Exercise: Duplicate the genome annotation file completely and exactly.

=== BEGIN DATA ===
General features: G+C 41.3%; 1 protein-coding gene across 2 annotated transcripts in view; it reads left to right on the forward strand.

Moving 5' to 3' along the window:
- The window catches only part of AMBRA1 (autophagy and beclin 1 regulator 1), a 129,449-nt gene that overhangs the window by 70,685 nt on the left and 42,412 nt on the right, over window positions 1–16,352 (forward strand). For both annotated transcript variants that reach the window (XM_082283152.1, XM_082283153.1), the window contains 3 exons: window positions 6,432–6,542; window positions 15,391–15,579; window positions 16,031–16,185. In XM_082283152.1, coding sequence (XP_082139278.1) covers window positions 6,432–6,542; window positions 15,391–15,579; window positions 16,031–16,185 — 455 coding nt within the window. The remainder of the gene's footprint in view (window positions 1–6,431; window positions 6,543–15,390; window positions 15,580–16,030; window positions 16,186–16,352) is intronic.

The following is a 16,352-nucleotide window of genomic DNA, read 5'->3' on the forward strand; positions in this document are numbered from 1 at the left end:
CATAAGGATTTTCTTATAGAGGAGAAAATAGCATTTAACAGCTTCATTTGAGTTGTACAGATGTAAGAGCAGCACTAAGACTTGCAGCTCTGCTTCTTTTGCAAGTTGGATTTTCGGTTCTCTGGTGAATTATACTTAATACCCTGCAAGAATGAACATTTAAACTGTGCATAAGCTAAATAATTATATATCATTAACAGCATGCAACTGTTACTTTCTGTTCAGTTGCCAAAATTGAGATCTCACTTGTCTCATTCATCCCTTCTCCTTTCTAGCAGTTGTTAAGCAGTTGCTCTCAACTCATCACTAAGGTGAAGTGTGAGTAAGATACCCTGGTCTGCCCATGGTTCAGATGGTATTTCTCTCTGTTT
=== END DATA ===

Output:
General features: G+C 41.3%; 1 protein-coding gene across 2 annotated transcripts in view; it reads left to right on the forward strand.

Moving 5' to 3' along the window:
- The window catches only part of AMBRA1 (autophagy and beclin 1 regulator 1), a 129,449-nt gene that overhangs the window by 70,685 nt on the left and 42,412 nt on the right, over window positions 1–16,352 (forward strand). For both annotated transcript variants that reach the window (XM_082283152.1, XM_082283153.1), the window contains 3 exons: window positions 6,432–6,542; window positions 15,391–15,579; window positions 16,031–16,185. In XM_082283152.1, coding sequence (XP_082139278.1) covers window positions 6,432–6,542; window positions 15,391–15,579; window positions 16,031–16,185 — 455 coding nt within the window. The remainder of the gene's footprint in view (window positions 1–6,431; window positions 6,543–15,390; window positions 15,580–16,030; window positions 16,186–16,352) is intronic.

The following is a 16,352-nucleotide window of genomic DNA, read 5'->3' on the forward strand; positions in this document are numbered from 1 at the left end:
CATAAGGATTTTCTTATAGAGGAGAAAATAGCATTTAACAGCTTCATTTGAGTTGTACAGATGTAAGAGCAGCACTAAGACTTGCAGCTCTGCTTCTTTTGCAAGTTGGATTTTCGGTTCTCTGGTGAATTATACTTAATACCCTGCAAGAATGAACATTTAAACTGTGCATAAGCTAAATAATTATATATCATTAACAGCATGCAACTGTTACTTTCTGTTCAGTTGCCAAAATTGAGATCTCACTTGTCTCATTCATCCCTTCTCCTTTCTAGCAGTTGTTAAGCAGTTGCTCTCAACTCATCACTAAGGTGAAGTGTGAGTAAGATACCCTGGTCTGCCCATGGTTCAGATGGTATTTCTCTCTGTTT